Monday, January 27, 2014

Why Progressives Hate Free Markets

It interferes with the 0.1% getting richer.  Shawn Steel, former California Republican Party chair, pointed out in the January 20, 2014 San Jose Mercury-News that Republicans who think that shutting up the social conservatives will make it easier to lure the "wealthy, libertarian-minded tech entrepreneurs" of Silicon Valley into the Republican Party are kidding themselves:
Aside from a few high-profile Ron Paul bundlers, 80 percent of the valley's political contributions go to Democratic candidates. All but two of the tech executives recently invited to the White House backed President Barack Obama's reelection campaign.
"The tech moguls may be the first large capitalist constituency outside Hollywood to identify almost entirely with the progressives," argues author Joel Kotkin. Other authors point to a new philosophy of "peer progressivism" that is sweeping the valley.
These tech progressives embrace planned communities, where corporate institutions control every aspect of daily life. Employees at Facebook and Google hop on company buses to reach their corporate compounds. They can enjoy a gourmet meal and drop the kids off at daycare all by going to work, and without having to interact with the help.
Contrary to the myth, the Silicon Valley isn't full of individualistic free-market capitalists. Tech companies are largely building wealth from government contracts. This summer's revelations by government whistleblower Edward Snowden detail how the biggest tech companies, including Apple, Google, Facebook and Yahoo, cooperated with the NSA's Prism data collection program.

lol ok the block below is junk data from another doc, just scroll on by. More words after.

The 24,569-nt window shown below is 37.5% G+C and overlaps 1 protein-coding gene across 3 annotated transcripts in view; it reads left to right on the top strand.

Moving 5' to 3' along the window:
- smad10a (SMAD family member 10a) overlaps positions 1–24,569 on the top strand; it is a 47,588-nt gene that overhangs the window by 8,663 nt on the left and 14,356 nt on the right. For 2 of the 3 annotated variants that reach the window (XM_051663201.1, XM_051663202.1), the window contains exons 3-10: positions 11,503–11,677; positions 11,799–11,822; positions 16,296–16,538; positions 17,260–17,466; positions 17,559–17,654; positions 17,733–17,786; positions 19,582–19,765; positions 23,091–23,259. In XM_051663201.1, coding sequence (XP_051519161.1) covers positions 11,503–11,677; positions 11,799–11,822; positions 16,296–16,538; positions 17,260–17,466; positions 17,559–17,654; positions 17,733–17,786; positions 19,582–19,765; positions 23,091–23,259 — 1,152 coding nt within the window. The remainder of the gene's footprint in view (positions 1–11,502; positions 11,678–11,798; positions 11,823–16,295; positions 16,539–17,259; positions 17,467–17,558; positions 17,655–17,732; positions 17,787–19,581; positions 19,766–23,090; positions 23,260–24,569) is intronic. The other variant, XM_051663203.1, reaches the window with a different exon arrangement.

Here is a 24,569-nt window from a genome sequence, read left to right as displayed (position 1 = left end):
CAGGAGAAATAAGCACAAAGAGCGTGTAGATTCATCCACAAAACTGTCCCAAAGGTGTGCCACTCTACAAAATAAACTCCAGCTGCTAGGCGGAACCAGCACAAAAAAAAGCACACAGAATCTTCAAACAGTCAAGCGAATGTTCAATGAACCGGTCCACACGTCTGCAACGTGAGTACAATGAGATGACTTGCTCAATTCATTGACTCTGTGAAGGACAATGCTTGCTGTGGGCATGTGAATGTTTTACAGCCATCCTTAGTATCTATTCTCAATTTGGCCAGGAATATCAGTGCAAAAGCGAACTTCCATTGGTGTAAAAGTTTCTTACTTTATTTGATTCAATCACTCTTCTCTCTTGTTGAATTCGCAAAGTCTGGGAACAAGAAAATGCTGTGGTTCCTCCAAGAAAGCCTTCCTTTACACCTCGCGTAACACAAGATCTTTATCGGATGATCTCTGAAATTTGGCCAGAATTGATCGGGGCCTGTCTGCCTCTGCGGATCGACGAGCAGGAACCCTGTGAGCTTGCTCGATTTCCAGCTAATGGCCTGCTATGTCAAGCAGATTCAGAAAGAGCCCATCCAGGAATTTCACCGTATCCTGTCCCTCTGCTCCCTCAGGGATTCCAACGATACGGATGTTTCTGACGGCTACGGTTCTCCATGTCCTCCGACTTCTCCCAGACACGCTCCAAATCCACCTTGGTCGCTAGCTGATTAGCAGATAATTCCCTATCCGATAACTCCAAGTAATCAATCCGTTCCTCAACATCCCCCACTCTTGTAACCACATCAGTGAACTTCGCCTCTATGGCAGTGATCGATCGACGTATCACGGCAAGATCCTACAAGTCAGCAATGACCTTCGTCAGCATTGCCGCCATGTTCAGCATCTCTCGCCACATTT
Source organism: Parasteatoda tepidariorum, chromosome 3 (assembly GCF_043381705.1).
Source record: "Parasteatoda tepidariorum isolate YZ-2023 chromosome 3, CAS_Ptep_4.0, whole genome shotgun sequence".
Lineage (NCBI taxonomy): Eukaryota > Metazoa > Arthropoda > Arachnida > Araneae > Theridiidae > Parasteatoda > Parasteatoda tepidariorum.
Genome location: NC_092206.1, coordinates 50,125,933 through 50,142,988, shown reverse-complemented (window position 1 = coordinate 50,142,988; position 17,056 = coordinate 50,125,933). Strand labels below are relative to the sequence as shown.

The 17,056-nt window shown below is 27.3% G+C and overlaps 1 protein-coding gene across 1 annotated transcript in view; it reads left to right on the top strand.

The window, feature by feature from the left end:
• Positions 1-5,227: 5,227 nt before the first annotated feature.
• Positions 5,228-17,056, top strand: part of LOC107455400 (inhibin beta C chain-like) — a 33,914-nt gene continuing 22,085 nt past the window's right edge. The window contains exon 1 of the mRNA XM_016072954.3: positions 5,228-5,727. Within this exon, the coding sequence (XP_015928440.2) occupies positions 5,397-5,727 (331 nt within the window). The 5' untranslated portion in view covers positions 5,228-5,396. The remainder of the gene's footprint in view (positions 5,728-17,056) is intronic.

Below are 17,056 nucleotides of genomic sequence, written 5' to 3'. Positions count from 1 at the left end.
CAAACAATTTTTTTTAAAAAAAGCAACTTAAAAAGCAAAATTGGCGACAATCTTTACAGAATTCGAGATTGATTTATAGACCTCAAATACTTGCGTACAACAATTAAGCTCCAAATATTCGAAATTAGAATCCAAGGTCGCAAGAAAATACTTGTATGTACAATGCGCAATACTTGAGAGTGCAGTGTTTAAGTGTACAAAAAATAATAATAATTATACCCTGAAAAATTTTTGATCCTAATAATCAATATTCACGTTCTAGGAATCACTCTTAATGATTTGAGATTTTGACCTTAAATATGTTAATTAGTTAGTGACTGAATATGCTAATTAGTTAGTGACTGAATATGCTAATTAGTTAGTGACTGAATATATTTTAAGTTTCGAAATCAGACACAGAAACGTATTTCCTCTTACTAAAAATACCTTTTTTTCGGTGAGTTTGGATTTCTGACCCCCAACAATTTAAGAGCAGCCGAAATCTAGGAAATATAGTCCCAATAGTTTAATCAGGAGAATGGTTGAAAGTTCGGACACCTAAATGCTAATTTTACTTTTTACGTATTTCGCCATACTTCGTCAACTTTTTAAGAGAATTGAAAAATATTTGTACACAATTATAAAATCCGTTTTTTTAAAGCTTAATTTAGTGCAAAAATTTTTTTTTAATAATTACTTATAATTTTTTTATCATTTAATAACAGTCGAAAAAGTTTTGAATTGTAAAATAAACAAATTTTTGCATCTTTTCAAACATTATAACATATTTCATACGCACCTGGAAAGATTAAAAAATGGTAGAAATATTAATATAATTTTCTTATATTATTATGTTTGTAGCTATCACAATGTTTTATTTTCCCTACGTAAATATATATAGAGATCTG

This article from the January 26, 2014 Mother Jones describes a class-action suit that it is being allowed to go forward that really shows how much contempt the progressive billionaires have for free markets:
filed on behalf of over 100,000 tech employees whose wages were artificially lowered — an estimated $9 billion effectively stolen by the high-flying companies from their workers to pad company earnings — in the second half of the 2000s. Last week, the 9th Circuit Court of Appeals denied attempts by Apple, Google, Intel, and Adobe to have the lawsuit tossed, and gave final approval for the class action suit to go forward.
....The companies argued that the non-recruitment agreements had nothing to do with driving down wages. But the court ruled that there was “extensive documentary evidence” that the pacts were designed specifically to push down wages, and that they succeeded in doing so. The evidence includes software tools used by the companies to keep tabs on pay scales to ensure that within job “families” or titles, pay remained equitable within a margin of variation, and that as competition and recruitment boiled over in 2005, emails between executives and human resources departments complained about the pressure on wages caused by recruiters cold calling their employees, and bidding wars for key engineers. 
I can't claim to be too terribly surprised.  Adam Smith's Wealth of Nations (1776) pointed out that businessmen can hardly meet without conspiring to restrict competition to drive up prices.  Add in the progressive hostility towards free markets, and there should be no surprise here.  No wonder the obscenely rich are so reflexively in support of people like Obama, intent on crushing the middle class down into the proletariat.

1 comment:

Rob K said...

It explains their love of H1B visas too.